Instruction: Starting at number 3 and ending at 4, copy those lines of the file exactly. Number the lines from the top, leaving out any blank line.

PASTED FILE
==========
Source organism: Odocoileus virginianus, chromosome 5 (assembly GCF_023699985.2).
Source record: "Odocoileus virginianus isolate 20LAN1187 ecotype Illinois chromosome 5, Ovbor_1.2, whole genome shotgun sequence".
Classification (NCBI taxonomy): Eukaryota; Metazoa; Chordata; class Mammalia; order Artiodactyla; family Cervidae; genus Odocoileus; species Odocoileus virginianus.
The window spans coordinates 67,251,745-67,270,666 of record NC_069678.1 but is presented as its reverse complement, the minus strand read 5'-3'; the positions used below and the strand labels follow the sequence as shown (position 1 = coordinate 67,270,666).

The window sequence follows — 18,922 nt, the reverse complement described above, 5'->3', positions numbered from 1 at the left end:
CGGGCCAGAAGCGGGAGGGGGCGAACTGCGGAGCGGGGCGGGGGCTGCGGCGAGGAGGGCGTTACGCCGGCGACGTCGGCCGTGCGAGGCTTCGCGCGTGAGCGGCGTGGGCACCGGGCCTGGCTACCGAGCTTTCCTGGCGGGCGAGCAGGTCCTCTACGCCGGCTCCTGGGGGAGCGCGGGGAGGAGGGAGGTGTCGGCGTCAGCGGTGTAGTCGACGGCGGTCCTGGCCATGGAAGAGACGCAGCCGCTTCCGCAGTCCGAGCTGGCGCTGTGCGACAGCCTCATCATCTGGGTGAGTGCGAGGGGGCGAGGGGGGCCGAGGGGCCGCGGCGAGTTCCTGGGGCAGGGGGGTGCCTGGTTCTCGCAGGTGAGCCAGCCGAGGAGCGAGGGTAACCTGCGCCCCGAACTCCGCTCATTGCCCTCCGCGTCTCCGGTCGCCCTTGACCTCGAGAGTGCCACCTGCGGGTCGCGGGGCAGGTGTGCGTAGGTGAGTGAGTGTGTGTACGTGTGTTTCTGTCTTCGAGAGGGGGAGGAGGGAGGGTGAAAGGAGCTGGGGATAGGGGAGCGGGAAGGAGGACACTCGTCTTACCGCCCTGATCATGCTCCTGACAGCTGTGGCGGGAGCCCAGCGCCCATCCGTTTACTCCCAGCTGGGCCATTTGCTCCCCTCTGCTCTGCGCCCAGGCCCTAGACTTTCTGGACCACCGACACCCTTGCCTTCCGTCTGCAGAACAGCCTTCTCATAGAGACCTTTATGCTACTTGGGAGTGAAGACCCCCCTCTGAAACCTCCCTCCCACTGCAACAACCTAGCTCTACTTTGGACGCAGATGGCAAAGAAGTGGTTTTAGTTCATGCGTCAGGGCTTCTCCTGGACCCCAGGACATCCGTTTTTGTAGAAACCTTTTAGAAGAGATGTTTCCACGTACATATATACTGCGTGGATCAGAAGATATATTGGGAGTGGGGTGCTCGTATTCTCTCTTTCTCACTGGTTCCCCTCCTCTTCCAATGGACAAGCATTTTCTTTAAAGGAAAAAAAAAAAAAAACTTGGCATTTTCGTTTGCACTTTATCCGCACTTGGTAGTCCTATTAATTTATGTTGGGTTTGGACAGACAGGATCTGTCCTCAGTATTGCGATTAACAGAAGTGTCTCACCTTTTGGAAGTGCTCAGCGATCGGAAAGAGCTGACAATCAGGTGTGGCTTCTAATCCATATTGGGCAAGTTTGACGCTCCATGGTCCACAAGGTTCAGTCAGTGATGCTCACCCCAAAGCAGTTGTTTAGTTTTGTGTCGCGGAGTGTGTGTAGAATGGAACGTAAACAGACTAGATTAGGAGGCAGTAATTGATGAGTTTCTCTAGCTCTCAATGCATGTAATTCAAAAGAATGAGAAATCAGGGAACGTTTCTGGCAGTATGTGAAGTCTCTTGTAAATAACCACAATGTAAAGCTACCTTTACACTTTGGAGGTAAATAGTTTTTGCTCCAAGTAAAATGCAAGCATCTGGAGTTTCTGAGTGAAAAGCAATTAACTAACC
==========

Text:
Classification (NCBI taxonomy): Eukaryota; Metazoa; Chordata; class Mammalia; order Artiodactyla; family Cervidae; genus Odocoileus; species Odocoileus virginianus.
The window spans coordinates 67,251,745-67,270,666 of record NC_069678.1 but is presented as its reverse complement, the minus strand read 5'-3'; the positions used below and the strand labels follow the sequence as shown (position 1 = coordinate 67,270,666).